Victory! Individuals Can Force Government to Purge Records of Their First Amendment Activity

Victory! Individuals Can Force Government to Purge Records of Their First Amendment Activity By Aaron Mackey The FBI must delete its memo documenting a journalist’s First Amendment activities, a federal appellate court ruled this week in a decision that vindicates the right to be free from government surveillance. In Garris v. FBI, the United States Court of Appeals for the Ninth Circuit ordered the FBI to expunge a 2004 memo it created that documented the political expression of news website www.antiwar.com and two journalists who founded and ran it. The…

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If Regulators Won’t Stop The Sale of Cell Phone Users’ Location Data, Consumers Must

If Regulators Won’t Stop The Sale of Cell Phone Users’ Location Data, Consumers Must By Aaron Mackey A Motherboard investigation revealed in January how any cellphone users’ real-time location could be obtained for $300. The pervasiveness of the practice, coupled with the extreme invasion of people’s privacy, is alarming. The reporting showed there is a vibrant market for location data generated by everyone’s cell phones—information that can be incredibly detailed and provide a window into people’s most sensitive and private activities. The investigation also laid bare that cell phone carriers…

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Judge Dodges Legality of NSA Mass Spying, Citing Secrecy Claims

Judge Dodges Legality of NSA Mass Spying, Citing Secrecy Claims By Aaron Mackey EFF’s case challenging NSA spying, Jewel v. NSA, has come further than any case trying to end the government’s mass surveillance programs. Our clients have survived multiple efforts by the government to end the case, and they continue to push for their day in court. As a result, we’re no stranger to overcoming legal obstacles thrown our way. The latest obstacle came Thursday, when the court hearing our long-running case challenging NSA spying ruled that the lawsuit…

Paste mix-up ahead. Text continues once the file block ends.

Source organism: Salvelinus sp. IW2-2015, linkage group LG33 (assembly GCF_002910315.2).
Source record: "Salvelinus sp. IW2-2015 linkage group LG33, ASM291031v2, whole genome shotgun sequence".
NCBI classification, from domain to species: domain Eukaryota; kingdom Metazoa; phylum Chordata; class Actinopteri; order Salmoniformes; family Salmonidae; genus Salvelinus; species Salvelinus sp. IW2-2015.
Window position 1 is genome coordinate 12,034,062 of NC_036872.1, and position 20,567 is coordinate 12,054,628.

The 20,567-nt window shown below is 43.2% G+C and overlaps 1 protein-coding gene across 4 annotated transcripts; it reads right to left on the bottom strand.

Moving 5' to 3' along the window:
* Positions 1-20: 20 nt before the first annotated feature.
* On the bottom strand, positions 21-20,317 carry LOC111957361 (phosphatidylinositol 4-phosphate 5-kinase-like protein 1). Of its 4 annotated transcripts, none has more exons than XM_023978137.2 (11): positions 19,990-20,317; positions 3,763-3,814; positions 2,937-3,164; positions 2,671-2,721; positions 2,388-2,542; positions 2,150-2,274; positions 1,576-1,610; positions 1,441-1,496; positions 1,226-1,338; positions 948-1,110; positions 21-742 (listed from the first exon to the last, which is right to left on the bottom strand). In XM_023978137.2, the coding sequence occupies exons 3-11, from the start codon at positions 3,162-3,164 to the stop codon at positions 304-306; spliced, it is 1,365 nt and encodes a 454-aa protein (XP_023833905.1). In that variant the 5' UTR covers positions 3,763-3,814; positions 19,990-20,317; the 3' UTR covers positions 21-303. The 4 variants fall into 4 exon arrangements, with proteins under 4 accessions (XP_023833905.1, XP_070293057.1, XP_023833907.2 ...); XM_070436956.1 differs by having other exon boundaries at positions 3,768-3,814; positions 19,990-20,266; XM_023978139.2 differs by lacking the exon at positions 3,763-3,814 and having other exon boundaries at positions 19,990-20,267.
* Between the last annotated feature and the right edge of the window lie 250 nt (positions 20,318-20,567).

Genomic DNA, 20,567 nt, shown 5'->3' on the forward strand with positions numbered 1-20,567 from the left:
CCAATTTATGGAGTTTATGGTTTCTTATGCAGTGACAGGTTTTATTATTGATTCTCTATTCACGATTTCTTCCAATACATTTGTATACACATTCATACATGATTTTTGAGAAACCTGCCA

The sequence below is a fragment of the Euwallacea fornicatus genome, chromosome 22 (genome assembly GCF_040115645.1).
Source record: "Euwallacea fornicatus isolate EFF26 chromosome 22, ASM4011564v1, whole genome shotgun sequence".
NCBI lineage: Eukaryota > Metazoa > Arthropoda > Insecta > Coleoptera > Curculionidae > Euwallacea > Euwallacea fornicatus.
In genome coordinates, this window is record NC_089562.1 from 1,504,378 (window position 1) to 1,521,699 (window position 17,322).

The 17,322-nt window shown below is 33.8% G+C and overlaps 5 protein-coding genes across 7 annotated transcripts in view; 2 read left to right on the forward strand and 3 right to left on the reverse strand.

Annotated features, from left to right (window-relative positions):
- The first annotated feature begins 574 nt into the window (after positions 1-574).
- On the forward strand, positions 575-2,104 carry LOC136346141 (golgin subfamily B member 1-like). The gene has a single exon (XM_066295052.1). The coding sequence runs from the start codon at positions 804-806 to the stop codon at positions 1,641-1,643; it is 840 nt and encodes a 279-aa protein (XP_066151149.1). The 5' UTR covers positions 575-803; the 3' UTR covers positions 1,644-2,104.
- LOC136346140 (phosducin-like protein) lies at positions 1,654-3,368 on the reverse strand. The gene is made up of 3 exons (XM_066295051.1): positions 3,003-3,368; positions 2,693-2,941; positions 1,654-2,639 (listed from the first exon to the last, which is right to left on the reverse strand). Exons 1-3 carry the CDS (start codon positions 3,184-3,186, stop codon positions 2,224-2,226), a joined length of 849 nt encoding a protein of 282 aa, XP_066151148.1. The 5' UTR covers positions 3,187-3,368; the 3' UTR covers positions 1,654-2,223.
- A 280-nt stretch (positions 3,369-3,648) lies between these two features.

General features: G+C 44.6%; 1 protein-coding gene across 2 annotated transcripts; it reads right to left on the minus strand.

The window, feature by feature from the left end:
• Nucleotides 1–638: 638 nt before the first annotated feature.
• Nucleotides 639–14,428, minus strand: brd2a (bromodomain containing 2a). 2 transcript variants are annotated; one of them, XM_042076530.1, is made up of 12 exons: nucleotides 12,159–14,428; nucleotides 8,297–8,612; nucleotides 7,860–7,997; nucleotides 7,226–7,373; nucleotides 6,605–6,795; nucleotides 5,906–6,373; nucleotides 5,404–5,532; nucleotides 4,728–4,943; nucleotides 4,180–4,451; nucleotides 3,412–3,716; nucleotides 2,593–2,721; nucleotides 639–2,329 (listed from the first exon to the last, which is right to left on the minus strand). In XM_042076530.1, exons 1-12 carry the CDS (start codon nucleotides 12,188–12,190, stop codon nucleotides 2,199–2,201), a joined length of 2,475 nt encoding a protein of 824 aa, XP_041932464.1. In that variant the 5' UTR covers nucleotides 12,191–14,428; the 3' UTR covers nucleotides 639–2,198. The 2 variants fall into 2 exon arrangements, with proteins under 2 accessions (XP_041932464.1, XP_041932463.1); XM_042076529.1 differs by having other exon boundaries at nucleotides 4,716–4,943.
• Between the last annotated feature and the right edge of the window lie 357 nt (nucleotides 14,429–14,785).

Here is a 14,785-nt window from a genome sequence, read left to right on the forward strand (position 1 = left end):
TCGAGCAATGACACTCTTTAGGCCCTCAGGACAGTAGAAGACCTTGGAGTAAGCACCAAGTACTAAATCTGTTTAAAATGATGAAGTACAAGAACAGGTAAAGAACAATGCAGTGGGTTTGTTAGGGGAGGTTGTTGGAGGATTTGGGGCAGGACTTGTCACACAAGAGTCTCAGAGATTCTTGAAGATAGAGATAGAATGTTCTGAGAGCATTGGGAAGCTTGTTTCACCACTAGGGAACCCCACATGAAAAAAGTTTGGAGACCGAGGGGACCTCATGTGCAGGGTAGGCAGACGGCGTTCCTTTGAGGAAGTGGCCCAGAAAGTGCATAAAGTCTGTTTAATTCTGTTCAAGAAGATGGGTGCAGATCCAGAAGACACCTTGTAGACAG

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The Foilies: Recognizing The Worst in Government Transparency From 2018

The Foilies: Recognizing The Worst in Government Transparency From 2018 By Dave Maass, Hayley Tsukayama, Camille Fischer, and Aaron Mackey The cause of government transparency finally broke through to the popular zeitgeist this year. It wasn’t an investigative journalism exposé or a civil rights lawsuit that did it, but a light-hearted sitcom about a Taiwanese American family set in Orlando, Florida, in the late 1990s. In a January episode of ABC’s Fresh Off the Boat, the Huang family’s two youngest children—overachievers Evan and Emery—decide if they sprint on all their…

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Victory: Federal Court in Seattle Will Begin Disclosing Surveillance Records

Victory: Federal Court in Seattle Will Begin Disclosing Surveillance Records By Aaron Mackey The public will learn how often federal investigators in Seattle obtain private details about your communications, such as who you called and when, as a result of a petition to unseal those records brought by EFF client The Stranger. Federal prosecutors and the U.S. District Court for the Western District of Washington clerk’s office have agreed to begin tracking and docketing various forms of warrantless surveillance requests and next year will issue reports every six months detailing…

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